Democracy and Global Islam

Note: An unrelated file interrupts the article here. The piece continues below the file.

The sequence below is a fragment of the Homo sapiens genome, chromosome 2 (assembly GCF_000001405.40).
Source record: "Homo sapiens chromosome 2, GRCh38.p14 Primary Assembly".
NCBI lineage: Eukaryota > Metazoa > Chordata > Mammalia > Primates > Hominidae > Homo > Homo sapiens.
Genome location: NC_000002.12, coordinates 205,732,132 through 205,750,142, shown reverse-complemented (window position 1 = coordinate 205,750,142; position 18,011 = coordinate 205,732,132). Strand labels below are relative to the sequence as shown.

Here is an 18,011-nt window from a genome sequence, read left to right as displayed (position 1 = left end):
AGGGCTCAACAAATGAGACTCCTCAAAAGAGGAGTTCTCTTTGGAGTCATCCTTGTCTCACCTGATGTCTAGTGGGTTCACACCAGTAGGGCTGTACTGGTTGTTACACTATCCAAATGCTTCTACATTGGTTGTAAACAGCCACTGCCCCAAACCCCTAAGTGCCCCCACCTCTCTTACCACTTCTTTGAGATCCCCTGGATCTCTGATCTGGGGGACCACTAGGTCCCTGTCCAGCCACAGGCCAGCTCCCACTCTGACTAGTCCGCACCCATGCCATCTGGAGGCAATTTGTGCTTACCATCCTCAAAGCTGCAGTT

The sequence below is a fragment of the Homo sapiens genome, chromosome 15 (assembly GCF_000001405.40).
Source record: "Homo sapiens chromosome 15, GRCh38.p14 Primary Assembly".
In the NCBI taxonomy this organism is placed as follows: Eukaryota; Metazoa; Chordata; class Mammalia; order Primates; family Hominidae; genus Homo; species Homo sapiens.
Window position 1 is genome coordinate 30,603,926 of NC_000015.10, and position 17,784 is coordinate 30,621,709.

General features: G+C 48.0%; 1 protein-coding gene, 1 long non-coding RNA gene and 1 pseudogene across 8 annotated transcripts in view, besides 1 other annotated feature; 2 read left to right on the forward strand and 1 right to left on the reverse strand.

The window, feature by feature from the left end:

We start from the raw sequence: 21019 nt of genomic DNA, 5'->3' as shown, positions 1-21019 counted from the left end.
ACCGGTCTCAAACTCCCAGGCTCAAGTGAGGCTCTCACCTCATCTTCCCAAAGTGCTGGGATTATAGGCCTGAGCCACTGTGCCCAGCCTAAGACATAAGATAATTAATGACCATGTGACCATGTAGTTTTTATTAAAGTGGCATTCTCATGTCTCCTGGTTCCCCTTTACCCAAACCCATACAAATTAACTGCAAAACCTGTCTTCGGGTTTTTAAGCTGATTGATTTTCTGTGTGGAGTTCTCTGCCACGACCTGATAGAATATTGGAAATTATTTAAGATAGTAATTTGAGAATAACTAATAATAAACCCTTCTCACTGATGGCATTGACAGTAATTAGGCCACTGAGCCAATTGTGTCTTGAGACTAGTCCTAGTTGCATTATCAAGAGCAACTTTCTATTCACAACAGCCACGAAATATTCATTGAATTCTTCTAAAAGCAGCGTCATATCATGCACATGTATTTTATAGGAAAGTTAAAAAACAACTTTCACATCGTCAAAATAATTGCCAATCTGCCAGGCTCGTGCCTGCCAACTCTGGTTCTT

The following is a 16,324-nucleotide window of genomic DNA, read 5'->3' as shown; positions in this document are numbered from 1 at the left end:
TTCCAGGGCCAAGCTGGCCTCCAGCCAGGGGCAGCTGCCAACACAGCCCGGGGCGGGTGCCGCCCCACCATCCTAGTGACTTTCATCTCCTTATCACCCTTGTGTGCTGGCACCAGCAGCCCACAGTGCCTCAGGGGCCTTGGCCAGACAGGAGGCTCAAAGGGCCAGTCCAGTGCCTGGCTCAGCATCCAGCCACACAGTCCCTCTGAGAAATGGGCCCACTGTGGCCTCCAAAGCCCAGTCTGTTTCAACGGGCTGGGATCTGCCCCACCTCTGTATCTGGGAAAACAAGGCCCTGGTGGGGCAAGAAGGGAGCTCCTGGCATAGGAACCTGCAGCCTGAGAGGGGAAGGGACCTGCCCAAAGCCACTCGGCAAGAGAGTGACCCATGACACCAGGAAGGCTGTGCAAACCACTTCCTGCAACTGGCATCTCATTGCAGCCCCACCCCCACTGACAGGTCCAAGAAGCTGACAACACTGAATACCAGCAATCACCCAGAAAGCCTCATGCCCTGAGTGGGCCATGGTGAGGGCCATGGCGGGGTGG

Until now, most academic studies focusing on Islam fall into one of two categories: Area Studies (Middle East, Central Asia etc.) or "Islamology," that is, the study of Islamic religion and history. The resulting patchwork of microcosmic field studies on the one hand, and a purely culturalist and holistic approach of Islam on the other, does not take into account the effect of globalization on Islam. Contemporary radical Islam, for example, is transnational and increasingly rooted in the West itself; it is less a legacy of traditional Islam than a product of globalization. As we have seen with particular urgency since 9/11, when the academic community fails to deal with Islam on these terms, the field is relegated to journalists or security experts. The goal of the conference was to go beyond the boundaries of existing academic fields to understand the new phenomenon of transnational Islam and to address the following issues: the globalization of Islam; the relationship between Islam as a universal religion and the specific cultures of the Middle East; the feasibility of democratization of Muslim countries; and the relationship between Islam and democracy. The conference was sponsored by CIG and the Center for Middle Eastern Studies. The Center for Southeast Asia StudiesFrench DepartmentGraduate Theological UnionInstitute of European Studies,Townsend Center, and International and Area Studies also supported the conference. For a detailed description of the conference, click here. The conference was held in the Lipman Room (8th Floor, Barrows Hall) from 9 a.m. to 6 p.m.. For working papers from the conference, please click hereA webcast of the conference is now available here.